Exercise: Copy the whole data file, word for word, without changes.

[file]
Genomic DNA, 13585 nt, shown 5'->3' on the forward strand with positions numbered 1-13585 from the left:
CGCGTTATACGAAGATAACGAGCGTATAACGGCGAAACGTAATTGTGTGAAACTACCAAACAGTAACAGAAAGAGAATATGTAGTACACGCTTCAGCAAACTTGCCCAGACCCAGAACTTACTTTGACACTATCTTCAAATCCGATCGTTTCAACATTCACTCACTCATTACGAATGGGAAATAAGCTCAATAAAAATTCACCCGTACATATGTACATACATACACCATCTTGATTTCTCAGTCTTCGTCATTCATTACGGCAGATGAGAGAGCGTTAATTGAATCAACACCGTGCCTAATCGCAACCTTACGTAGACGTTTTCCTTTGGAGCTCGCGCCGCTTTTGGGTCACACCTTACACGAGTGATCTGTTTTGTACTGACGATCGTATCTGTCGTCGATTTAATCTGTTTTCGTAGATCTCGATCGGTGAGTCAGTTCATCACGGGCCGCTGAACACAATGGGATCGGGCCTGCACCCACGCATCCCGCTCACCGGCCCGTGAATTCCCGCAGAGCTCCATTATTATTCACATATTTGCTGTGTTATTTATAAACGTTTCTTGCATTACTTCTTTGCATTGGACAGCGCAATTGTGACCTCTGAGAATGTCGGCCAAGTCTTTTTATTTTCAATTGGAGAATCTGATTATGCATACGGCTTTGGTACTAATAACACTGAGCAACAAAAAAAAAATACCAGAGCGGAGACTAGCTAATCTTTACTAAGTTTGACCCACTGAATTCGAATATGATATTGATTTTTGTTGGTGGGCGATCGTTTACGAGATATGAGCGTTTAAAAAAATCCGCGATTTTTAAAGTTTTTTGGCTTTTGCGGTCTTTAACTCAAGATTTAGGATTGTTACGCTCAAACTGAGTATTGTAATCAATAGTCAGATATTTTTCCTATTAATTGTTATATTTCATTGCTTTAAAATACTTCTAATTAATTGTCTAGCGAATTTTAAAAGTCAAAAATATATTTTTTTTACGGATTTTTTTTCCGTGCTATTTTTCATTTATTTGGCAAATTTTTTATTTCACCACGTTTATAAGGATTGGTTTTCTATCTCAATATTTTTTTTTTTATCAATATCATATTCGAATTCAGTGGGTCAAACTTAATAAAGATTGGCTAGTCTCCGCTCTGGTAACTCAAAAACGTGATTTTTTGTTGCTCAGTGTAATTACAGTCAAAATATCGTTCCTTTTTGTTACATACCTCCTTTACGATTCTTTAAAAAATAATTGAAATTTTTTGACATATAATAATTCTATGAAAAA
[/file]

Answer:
Genomic DNA, 13585 nt, shown 5'->3' on the forward strand with positions numbered 1-13585 from the left:
CGCGTTATACGAAGATAACGAGCGTATAACGGCGAAACGTAATTGTGTGAAACTACCAAACAGTAACAGAAAGAGAATATGTAGTACACGCTTCAGCAAACTTGCCCAGACCCAGAACTTACTTTGACACTATCTTCAAATCCGATCGTTTCAACATTCACTCACTCATTACGAATGGGAAATAAGCTCAATAAAAATTCACCCGTACATATGTACATACATACACCATCTTGATTTCTCAGTCTTCGTCATTCATTACGGCAGATGAGAGAGCGTTAATTGAATCAACACCGTGCCTAATCGCAACCTTACGTAGACGTTTTCCTTTGGAGCTCGCGCCGCTTTTGGGTCACACCTTACACGAGTGATCTGTTTTGTACTGACGATCGTATCTGTCGTCGATTTAATCTGTTTTCGTAGATCTCGATCGGTGAGTCAGTTCATCACGGGCCGCTGAACACAATGGGATCGGGCCTGCACCCACGCATCCCGCTCACCGGCCCGTGAATTCCCGCAGAGCTCCATTATTATTCACATATTTGCTGTGTTATTTATAAACGTTTCTTGCATTACTTCTTTGCATTGGACAGCGCAATTGTGACCTCTGAGAATGTCGGCCAAGTCTTTTTATTTTCAATTGGAGAATCTGATTATGCATACGGCTTTGGTACTAATAACACTGAGCAACAAAAAAAAAATACCAGAGCGGAGACTAGCTAATCTTTACTAAGTTTGACCCACTGAATTCGAATATGATATTGATTTTTGTTGGTGGGCGATCGTTTACGAGATATGAGCGTTTAAAAAAATCCGCGATTTTTAAAGTTTTTTGGCTTTTGCGGTCTTTAACTCAAGATTTAGGATTGTTACGCTCAAACTGAGTATTGTAATCAATAGTCAGATATTTTTCCTATTAATTGTTATATTTCATTGCTTTAAAATACTTCTAATTAATTGTCTAGCGAATTTTAAAAGTCAAAAATATATTTTTTTTACGGATTTTTTTTCCGTGCTATTTTTCATTTATTTGGCAAATTTTTTATTTCACCACGTTTATAAGGATTGGTTTTCTATCTCAATATTTTTTTTTTTATCAATATCATATTCGAATTCAGTGGGTCAAACTTAATAAAGATTGGCTAGTCTCCGCTCTGGTAACTCAAAAACGTGATTTTTTGTTGCTCAGTGTAATTACAGTCAAAATATCGTTCCTTTTTGTTACATACCTCCTTTACGATTCTTTAAAAAATAATTGAAATTTTTTGACATATAATAATTCTATGAAAAA